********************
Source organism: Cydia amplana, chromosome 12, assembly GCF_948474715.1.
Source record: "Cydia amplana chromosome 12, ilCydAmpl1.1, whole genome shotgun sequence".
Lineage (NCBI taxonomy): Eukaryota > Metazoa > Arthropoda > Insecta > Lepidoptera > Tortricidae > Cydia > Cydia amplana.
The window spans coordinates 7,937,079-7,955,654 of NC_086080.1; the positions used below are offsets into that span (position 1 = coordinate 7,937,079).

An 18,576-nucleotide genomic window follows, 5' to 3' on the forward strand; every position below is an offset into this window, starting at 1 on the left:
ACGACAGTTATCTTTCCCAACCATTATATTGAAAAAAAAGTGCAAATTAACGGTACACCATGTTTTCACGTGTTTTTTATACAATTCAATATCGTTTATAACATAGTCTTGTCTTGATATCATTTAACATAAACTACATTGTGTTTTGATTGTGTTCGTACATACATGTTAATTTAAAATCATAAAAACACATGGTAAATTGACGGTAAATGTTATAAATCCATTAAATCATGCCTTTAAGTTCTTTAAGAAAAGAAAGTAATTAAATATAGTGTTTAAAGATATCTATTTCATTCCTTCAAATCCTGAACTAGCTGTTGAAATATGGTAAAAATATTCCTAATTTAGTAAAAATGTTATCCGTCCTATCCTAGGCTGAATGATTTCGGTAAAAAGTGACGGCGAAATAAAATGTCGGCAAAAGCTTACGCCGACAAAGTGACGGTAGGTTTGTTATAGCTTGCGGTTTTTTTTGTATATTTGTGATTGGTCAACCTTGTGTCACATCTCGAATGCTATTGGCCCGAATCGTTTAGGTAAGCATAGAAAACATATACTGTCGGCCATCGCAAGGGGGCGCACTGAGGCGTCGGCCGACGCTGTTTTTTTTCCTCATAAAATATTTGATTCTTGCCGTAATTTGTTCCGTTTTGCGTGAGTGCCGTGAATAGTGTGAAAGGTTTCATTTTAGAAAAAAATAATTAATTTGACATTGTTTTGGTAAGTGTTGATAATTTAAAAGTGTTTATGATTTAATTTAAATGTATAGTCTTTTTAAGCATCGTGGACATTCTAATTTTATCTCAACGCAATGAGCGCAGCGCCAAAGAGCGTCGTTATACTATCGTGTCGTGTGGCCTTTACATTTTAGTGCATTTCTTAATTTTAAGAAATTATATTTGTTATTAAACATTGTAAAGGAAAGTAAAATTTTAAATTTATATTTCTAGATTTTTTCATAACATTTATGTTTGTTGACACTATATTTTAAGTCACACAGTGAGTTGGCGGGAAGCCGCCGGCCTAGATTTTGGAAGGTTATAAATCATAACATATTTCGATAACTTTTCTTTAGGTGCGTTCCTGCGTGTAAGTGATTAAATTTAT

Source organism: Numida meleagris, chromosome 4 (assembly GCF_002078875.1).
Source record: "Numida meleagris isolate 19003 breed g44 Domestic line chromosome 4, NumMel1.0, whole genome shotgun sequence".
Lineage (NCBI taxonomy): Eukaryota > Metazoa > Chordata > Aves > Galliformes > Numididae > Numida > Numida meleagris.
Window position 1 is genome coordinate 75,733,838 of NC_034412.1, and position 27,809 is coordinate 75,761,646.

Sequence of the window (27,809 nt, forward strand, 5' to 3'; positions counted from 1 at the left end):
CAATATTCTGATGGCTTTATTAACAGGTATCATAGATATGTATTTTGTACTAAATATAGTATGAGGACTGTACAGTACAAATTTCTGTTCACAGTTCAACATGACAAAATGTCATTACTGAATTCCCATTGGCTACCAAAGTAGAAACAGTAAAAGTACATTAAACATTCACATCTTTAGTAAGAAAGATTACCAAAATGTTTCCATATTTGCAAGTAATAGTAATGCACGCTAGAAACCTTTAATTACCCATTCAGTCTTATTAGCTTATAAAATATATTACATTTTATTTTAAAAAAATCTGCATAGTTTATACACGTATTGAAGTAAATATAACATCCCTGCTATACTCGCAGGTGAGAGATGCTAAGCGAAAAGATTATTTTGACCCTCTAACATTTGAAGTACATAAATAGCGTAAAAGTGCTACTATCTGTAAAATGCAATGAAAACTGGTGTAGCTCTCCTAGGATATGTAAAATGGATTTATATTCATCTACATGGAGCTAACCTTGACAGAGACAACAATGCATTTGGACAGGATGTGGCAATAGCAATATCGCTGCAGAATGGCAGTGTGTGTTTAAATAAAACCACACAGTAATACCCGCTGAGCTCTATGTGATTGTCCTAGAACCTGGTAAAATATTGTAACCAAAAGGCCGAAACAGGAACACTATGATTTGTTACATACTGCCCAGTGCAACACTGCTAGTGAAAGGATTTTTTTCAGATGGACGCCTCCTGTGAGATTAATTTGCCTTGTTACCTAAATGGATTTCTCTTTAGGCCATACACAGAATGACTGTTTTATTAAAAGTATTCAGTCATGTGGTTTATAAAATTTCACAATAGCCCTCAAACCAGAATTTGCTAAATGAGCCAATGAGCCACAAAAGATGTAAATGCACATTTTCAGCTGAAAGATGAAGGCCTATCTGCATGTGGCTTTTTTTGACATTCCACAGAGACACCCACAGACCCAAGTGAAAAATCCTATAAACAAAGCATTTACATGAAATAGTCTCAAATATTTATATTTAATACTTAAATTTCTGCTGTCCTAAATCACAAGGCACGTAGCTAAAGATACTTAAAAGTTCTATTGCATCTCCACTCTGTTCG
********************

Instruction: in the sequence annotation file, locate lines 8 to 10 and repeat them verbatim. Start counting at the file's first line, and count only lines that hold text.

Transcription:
Source record: "Numida meleagris isolate 19003 breed g44 Domestic line chromosome 4, NumMel1.0, whole genome shotgun sequence".
Lineage (NCBI taxonomy): Eukaryota > Metazoa > Chordata > Aves > Galliformes > Numididae > Numida > Numida meleagris.
Window position 1 is genome coordinate 75,733,838 of NC_034412.1, and position 27,809 is coordinate 75,761,646.